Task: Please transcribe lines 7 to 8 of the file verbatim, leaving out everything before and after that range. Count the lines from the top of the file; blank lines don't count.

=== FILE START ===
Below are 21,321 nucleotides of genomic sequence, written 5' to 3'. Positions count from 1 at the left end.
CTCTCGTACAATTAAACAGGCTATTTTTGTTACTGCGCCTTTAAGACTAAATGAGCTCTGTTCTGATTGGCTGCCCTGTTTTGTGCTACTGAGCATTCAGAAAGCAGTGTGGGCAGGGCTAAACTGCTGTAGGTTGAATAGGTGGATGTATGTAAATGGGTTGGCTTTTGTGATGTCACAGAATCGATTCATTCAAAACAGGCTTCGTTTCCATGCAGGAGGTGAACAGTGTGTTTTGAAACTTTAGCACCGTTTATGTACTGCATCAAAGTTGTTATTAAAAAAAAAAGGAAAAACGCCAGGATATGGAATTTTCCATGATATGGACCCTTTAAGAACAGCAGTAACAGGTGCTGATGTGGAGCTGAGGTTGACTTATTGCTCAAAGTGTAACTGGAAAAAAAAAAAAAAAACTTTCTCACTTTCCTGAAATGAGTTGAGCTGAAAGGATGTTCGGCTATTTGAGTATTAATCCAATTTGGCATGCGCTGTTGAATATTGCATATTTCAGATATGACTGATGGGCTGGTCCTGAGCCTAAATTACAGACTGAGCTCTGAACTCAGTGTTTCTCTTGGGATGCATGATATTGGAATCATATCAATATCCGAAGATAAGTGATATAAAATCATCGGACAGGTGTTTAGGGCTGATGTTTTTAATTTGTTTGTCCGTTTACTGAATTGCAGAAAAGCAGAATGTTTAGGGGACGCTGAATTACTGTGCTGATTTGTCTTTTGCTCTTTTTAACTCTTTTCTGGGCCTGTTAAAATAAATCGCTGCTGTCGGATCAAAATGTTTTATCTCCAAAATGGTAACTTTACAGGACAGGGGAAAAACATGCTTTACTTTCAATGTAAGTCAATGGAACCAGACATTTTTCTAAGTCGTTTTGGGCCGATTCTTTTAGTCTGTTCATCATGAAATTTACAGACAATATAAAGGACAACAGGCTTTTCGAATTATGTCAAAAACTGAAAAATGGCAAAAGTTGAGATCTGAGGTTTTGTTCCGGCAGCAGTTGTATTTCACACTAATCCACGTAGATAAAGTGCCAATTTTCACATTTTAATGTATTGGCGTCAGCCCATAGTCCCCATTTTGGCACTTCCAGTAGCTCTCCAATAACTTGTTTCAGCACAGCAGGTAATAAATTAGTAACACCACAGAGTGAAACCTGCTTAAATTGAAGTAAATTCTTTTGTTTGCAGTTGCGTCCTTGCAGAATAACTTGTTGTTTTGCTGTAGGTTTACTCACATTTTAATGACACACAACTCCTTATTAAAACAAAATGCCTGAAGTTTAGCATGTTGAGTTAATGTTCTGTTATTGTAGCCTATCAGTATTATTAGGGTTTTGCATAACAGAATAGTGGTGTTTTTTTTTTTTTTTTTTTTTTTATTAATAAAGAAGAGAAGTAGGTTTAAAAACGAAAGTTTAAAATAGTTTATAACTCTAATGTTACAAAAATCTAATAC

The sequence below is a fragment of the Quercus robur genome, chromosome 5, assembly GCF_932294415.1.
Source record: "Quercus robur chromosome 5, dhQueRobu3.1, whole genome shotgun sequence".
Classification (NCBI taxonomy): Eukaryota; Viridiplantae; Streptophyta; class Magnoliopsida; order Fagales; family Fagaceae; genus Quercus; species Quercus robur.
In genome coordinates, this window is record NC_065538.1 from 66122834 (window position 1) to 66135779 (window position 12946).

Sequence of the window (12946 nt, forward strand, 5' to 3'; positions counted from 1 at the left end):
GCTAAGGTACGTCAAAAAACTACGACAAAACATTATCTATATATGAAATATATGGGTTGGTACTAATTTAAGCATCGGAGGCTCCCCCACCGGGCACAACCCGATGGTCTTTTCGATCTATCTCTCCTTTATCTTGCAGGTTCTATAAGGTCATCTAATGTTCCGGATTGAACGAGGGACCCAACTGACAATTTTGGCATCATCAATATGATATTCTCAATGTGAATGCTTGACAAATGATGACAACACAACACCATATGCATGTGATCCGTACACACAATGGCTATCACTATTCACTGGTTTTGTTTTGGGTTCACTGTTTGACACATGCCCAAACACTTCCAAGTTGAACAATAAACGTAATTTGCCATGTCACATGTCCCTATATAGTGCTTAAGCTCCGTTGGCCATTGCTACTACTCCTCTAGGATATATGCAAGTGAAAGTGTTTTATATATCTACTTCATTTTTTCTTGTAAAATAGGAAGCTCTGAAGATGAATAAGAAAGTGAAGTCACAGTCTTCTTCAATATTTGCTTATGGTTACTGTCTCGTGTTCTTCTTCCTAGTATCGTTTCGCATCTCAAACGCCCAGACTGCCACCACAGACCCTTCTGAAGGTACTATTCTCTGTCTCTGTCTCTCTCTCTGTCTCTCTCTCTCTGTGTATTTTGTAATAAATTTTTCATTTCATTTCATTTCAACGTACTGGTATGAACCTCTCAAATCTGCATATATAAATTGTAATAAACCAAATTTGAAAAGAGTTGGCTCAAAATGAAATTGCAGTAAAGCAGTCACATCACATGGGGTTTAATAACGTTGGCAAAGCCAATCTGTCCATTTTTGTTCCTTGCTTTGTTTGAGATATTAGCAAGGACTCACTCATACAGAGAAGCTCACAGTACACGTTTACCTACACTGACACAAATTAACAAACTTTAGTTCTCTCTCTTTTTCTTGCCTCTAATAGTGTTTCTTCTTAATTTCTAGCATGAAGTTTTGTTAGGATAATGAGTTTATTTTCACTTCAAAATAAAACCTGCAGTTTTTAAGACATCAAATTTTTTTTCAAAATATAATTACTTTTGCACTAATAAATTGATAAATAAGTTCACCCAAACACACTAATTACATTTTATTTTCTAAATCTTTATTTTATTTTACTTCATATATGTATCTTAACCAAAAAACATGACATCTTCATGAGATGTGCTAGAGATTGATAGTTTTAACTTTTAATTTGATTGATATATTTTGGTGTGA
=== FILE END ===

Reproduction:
Sequence of the window (12946 nt, forward strand, 5' to 3'; positions counted from 1 at the left end):
GCTAAGGTACGTCAAAAAACTACGACAAAACATTATCTATATATGAAATATATGGGTTGGTACTAATTTAAGCATCGGAGGCTCCCCCACCGGGCACAACCCGATGGTCTTTTCGATCTATCTCTCCTTTATCTTGCAGGTTCTATAAGGTCATCTAATGTTCCGGATTGAACGAGGGACCCAACTGACAATTTTGGCATCATCAATATGATATTCTCAATGTGAATGCTTGACAAATGATGACAACACAACACCATATGCATGTGATCCGTACACACAATGGCTATCACTATTCACTGGTTTTGTTTTGGGTTCACTGTTTGACACATGCCCAAACACTTCCAAGTTGAACAATAAACGTAATTTGCCATGTCACATGTCCCTATATAGTGCTTAAGCTCCGTTGGCCATTGCTACTACTCCTCTAGGATATATGCAAGTGAAAGTGTTTTATATATCTACTTCATTTTTTCTTGTAAAATAGGAAGCTCTGAAGATGAATAAGAAAGTGAAGTCACAGTCTTCTTCAATATTTGCTTATGGTTACTGTCTCGTGTTCTTCTTCCTAGTATCGTTTCGCATCTCAAACGCCCAGACTGCCACCACAGACCCTTCTGAAGGTACTATTCTCTGTCTCTGTCTCTCTCTCTGTCTCTCTCTCTCTGTGTATTTTGTAATAAATTTTTCATTTCATTTCATTTCAACGTACTGGTATGAACCTCTCAAATCTGCATATATAAATTGTAATAAACCAAATTTGAAAAGAGTTGGCTCAAAATGAAATTGCAGTAAAGCAGTCACATCACATGGGGTTTAATAACGTTGGCAAAGCCAATCTGTCCATTTTTGTTCCTTGCTTTGTTTGAGATATTAGCAAGGACTCACTCATACAGAGAAGCTCACAGTACACGTTTACCTACACTGACACAAATTAACAAACTTTAGTTCTCTCTCTTTTTCTTGCCTCTAATAGTGTTTCTTCTTAATTTCTAGCATGAAGTTTTGTTAGGATAATGAGTTTATTTTCACTTCAAAATAAAACCTGCAGTTTTTAAGACATCAAATTTTTTTTCAAAATATAATTACTTTTGCACTAATAAATTGATAAATAAGTTCACCCAAACACACTAATTACATTTTATTTTCTAAATCTTTATTTTATTTTACTTCATATATGTATCTTAACCAAAAAACATGACATCTTCATGAGATGTGCTAGAGATTGATAGTTTTAACTTTTAATTTGATTGATATATTTTGGTGTGA